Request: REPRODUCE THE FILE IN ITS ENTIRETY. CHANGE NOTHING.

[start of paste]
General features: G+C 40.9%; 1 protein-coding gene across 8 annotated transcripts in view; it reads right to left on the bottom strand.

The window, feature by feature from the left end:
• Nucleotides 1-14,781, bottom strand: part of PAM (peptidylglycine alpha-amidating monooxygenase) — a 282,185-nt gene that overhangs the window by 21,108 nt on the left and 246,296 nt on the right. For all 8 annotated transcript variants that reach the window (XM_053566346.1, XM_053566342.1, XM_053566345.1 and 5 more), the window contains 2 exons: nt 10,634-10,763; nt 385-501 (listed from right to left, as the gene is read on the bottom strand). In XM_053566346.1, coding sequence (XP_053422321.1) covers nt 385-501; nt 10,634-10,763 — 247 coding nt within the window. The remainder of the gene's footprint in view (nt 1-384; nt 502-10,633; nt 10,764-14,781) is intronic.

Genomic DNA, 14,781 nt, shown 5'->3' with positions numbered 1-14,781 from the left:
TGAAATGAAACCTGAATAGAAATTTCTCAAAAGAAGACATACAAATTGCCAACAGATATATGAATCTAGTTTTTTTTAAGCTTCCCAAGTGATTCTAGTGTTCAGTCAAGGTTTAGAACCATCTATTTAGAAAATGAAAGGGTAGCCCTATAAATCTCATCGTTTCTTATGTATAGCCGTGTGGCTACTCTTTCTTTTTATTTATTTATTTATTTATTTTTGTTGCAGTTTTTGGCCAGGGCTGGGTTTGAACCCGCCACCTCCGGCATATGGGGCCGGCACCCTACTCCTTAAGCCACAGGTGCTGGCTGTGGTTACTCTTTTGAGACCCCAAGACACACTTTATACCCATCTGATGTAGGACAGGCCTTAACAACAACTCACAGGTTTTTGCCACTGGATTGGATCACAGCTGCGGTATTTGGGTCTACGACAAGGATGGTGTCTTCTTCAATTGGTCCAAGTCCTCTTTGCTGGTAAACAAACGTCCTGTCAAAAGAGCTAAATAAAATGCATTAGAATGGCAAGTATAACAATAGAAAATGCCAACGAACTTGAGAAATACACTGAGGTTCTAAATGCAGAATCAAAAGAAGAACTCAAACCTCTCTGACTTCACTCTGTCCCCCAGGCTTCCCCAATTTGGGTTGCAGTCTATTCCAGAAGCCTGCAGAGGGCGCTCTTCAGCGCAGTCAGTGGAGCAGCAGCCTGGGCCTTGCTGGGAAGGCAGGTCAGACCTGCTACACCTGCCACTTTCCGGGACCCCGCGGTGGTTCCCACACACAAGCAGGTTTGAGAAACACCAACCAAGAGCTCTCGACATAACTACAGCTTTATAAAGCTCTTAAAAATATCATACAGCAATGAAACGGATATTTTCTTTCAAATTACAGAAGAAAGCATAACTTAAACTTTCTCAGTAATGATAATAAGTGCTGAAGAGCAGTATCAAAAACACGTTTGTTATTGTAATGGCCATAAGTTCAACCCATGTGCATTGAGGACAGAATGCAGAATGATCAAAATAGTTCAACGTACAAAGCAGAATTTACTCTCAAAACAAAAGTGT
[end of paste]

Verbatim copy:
General features: G+C 40.9%; 1 protein-coding gene across 8 annotated transcripts in view; it reads right to left on the bottom strand.

The window, feature by feature from the left end:
• Nucleotides 1-14,781, bottom strand: part of PAM (peptidylglycine alpha-amidating monooxygenase) — a 282,185-nt gene that overhangs the window by 21,108 nt on the left and 246,296 nt on the right. For all 8 annotated transcript variants that reach the window (XM_053566346.1, XM_053566342.1, XM_053566345.1 and 5 more), the window contains 2 exons: nt 10,634-10,763; nt 385-501 (listed from right to left, as the gene is read on the bottom strand). In XM_053566346.1, coding sequence (XP_053422321.1) covers nt 385-501; nt 10,634-10,763 — 247 coding nt within the window. The remainder of the gene's footprint in view (nt 1-384; nt 502-10,633; nt 10,764-14,781) is intronic.

Genomic DNA, 14,781 nt, shown 5'->3' with positions numbered 1-14,781 from the left:
TGAAATGAAACCTGAATAGAAATTTCTCAAAAGAAGACATACAAATTGCCAACAGATATATGAATCTAGTTTTTTTTAAGCTTCCCAAGTGATTCTAGTGTTCAGTCAAGGTTTAGAACCATCTATTTAGAAAATGAAAGGGTAGCCCTATAAATCTCATCGTTTCTTATGTATAGCCGTGTGGCTACTCTTTCTTTTTATTTATTTATTTATTTATTTTTGTTGCAGTTTTTGGCCAGGGCTGGGTTTGAACCCGCCACCTCCGGCATATGGGGCCGGCACCCTACTCCTTAAGCCACAGGTGCTGGCTGTGGTTACTCTTTTGAGACCCCAAGACACACTTTATACCCATCTGATGTAGGACAGGCCTTAACAACAACTCACAGGTTTTTGCCACTGGATTGGATCACAGCTGCGGTATTTGGGTCTACGACAAGGATGGTGTCTTCTTCAATTGGTCCAAGTCCTCTTTGCTGGTAAACAAACGTCCTGTCAAAAGAGCTAAATAAAATGCATTAGAATGGCAAGTATAACAATAGAAAATGCCAACGAACTTGAGAAATACACTGAGGTTCTAAATGCAGAATCAAAAGAAGAACTCAAACCTCTCTGACTTCACTCTGTCCCCCAGGCTTCCCCAATTTGGGTTGCAGTCTATTCCAGAAGCCTGCAGAGGGCGCTCTTCAGCGCAGTCAGTGGAGCAGCAGCCTGGGCCTTGCTGGGAAGGCAGGTCAGACCTGCTACACCTGCCACTTTCCGGGACCCCGCGGTGGTTCCCACACACAAGCAGGTTTGAGAAACACCAACCAAGAGCTCTCGACATAACTACAGCTTTATAAAGCTCTTAAAAATATCATACAGCAATGAAACGGATATTTTCTTTCAAATTACAGAAGAAAGCATAACTTAAACTTTCTCAGTAATGATAATAAGTGCTGAAGAGCAGTATCAAAAACACGTTTGTTATTGTAATGGCCATAAGTTCAACCCATGTGCATTGAGGACAGAATGCAGAATGATCAAAATAGTTCAACGTACAAAGCAGAATTTACTCTCAAAACAAAAGTGT